The School of Hard Naxx
Awful pun. Thanks for clicking the link anyway. I promise it will get better from here.
I often wonder how exactly new WoW players learn to raid in the post-WotLK world. WoW was my first MMO experience and the time I’d spent playing console games with friends before getting into WoW really did nothing to prepare me for working within a complex co-op environment. The games I played were usually only for 2-4 players, not the 10-25 it takes to raid now, and no multiplayer game I tried had anything like the holy trinity of tank / healer / DPS.
For me, all of my initial knowledge about how to raid came from one quiet weekend in February of 2009 when my guild offered to let me tag along on their weekly Naxxramas run. I’d expressed some interest in learning how to tank on my Death Knight when she hit 80, so some friends helped me get enough tanking gear to be defense capped, took me through heroic Utgarde Keep to give me the most basic instruction in tanking mechanics like using line-of-sight, and within just a week or two I was scheduled to raid with them. The first time I tanked Naxx, I think I had about 17,000 health.
The title of this post isn’t just a terrible pun, it’s also not exactly accurate. The WotLK version of Naxx wasn’t hard, particularly for raiders who had just come from Sunwell at the end of BC. Even for guilds like the one I was in at the start of Wrath (for which raiding was not a top priority), Naxx wasn’t particularly difficult – we could usually clear all of its 15 bosses within 2 or 3 hours. That was nothing compared to the speed runs dedicated guilds pulled off shortly after the raid launched, but we also had a different agenda in mind.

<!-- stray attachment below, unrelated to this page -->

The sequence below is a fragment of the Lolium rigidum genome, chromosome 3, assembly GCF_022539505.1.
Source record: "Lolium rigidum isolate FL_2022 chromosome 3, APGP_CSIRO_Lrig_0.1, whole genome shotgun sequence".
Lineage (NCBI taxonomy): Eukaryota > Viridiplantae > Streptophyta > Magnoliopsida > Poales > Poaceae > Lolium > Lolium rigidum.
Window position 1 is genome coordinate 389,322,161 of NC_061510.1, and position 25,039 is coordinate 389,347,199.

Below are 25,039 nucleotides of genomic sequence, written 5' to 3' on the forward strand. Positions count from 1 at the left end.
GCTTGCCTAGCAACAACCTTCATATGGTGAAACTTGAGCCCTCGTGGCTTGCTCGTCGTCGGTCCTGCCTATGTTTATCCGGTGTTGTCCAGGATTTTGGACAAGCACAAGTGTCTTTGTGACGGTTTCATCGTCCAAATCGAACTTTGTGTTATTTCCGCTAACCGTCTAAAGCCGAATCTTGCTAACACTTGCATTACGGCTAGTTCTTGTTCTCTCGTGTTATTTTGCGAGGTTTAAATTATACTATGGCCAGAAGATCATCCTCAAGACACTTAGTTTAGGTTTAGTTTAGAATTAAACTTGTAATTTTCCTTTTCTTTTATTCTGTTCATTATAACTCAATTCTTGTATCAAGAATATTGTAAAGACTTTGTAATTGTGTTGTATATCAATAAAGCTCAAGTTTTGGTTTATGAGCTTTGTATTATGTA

Long after Ulduar and Crusader’s Colliseum released, that guild continued to come back to Naxxramas most weeks. It certainly wasn’t because we loved the place; it was because Naxx was the ideal environment to train future raiders, and to give people a chance to raid who never thought they could.
Naxx was such a perfect training ground because it had a wide variety of boss mechanics but still managed to be extremely forgiving to beginner mistakes. Though there were a lot of complaints that Naxx was under-tuned, for a group of people who often had to worry that a tank or healer might die, or that 2 skilled DPS might have to carry 4 others who were well below average, this relative ease gave us a chance to learn how to play.
Tanks learned about taunt-swap mechanics on fights like Gluth and Razuvious, picking up adds on Anub’Rekhan and Grand Widow, and complex movement on Heigan. My first sense that I was going to love tanking came when I saw Grand Widow for the first time. I was given add duty and told that all I needed to do was keep agro on the adds but not kill them (more difficult than it sounds for a DK tank at the beginning of Wrath), until somehow our main tank died. I ran over to the boss and managed to pick her up, along with the remaining adds, and we still downed the fight. It was my first experience of getting to “save the day,” and I was hooked.
Months later, when I leveled my druid because our raid group needed a healer, I got my first taste of raid healing in Naxx – even though Ulduar would have been current content then. Though our guild had moved on somewhat in its progression, we still returned to Naxx often because it was such a good place for raid training. New alts would go through Naxx to get their players comfortable with playing a different role and/or class, and we frequently took fresh first-time 80s there as well. We brought along players who had only the most minimal concept of what it meant to play their classes at endgame, people who were speced and geared wildly incorrectly and who couldn’t beat our tanks in DPS. We brought them because we knew that if they experienced a raid they would love it, and conversations about how to improve would happen more naturally once they got a taste of what raiding was about. How can you explain to someone why they need to be hit-capped if all they’ve ever done is grind quest mobs? How can you talk about rotations and managing cooldowns when you’ve never taken longer than 10 seconds to kill something? Though our system meant that, to some extent, we had to “carry” new raiders through Naxx their first few times, it also gave them a chance to see whether raiding was something they enjoyed enough to learn more about.